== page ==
Sharon Jones, who, with her band the Dap-Kings, helped bring the sounds of '60s soul into the 21st century, has died. She was 60 years old.

"We are deeply saddened to announce that Sharon Jones has passed away after a heroic battle against pancreatic cancer," read a statement on her website. "She was surrounded by her loved ones, including the Dap-Kings."

Jones was the subject of Barbara Kopple's 2015 documentary, Miss Sharon Jones! The movie focused on her fight with cancer from shortly after the diagnosis in 2013 until her return to the stage on Feb. 6, 2014 at the New York's Beacon Theatre, only five weeks after she finished chemotherapy.

Born in Augusta, Ga., in 1956, Jones' family moved to New York City, and she learned to sing in church. But for all her vocal abilities, she was never able to get a record deal because, as she said, she was repeatedly told that she was “too old, too fat, too short and too black.” Instead, she worked odd jobs, including a stint as a corrections officer on Rikers Island, while singing in wedding bands and at sessions.

Her break finally arrived in 1996, when she booked a session with Brooklyn-based bassist/producer Gabriel Roth, who was suitably impressed and began using her more often. By 2001, Roth formed Daptone Records and signed Jones, building a band around her that they called the Dap-Kings. A year later, her debut, Dap Dippin' with Sharon Jones and the Dap-Kings, was the first LP on the label. Over the next 14 years, they released five more studio albums, with the last being 2015's It's a Holiday Soul Party.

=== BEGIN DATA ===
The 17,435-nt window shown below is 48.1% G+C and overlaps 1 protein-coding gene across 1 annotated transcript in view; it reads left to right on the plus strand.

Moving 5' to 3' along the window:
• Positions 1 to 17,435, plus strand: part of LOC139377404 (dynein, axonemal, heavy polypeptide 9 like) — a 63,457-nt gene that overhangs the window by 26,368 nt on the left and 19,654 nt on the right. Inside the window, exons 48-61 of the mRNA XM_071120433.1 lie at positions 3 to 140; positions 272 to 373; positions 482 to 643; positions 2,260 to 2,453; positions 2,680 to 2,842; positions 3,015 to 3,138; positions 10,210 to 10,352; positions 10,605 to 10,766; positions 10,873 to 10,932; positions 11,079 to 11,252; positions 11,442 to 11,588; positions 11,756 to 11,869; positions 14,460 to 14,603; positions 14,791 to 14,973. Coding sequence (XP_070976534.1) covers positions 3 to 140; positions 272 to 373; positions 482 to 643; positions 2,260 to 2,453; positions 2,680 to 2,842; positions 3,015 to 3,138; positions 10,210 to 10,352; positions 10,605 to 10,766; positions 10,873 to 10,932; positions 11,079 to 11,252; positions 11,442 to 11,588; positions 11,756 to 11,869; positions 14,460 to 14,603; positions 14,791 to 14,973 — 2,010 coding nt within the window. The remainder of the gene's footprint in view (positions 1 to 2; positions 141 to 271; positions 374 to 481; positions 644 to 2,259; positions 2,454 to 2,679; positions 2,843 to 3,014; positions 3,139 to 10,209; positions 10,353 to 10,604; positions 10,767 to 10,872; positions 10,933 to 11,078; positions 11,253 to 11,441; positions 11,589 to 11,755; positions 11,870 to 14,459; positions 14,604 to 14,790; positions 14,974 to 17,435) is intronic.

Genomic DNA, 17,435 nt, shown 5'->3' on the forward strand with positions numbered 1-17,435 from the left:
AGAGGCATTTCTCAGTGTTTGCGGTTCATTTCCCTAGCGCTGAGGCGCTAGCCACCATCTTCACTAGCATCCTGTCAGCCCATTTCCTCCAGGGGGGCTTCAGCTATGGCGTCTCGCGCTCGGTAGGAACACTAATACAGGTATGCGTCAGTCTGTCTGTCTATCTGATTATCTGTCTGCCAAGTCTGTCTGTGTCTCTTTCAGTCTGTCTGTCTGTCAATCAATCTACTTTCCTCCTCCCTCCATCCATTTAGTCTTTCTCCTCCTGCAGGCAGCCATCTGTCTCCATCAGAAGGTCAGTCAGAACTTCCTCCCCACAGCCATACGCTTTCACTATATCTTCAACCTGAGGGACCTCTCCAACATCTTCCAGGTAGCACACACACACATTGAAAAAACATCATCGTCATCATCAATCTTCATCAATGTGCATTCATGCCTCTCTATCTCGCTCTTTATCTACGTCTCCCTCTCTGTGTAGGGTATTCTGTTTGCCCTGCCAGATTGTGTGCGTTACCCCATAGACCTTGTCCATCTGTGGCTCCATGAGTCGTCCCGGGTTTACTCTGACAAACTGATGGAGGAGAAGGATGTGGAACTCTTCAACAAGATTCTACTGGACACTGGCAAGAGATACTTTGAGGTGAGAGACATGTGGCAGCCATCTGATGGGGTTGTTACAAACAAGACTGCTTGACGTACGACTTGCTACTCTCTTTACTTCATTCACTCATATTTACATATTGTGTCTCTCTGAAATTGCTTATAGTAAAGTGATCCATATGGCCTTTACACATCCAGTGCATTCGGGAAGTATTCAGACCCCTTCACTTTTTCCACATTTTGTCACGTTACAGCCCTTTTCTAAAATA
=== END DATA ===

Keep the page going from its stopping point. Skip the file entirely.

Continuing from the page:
And while her records earned good reviews and sold respectably, it was as onstage where Jones shined. She was a tireless performer, rarely standing still throughout her set and dancing like a cross between Tina Turner and James Brown, the latter of whom her mother knew. Even throughout her illness, she performed as frequently as possible at festivals and theaters, up through this past summer's stint as an opening act for Hall & Oates.

The video above is from that first show at the Beacon, and, as you can see, she was not going to let her condition get the best of her.

“I’ve always been a fighter,” Jones told us in January 2014. “I’ve never been a follower. It’s always got to be who I am. I think that’s one of the reasons I succeeded.”

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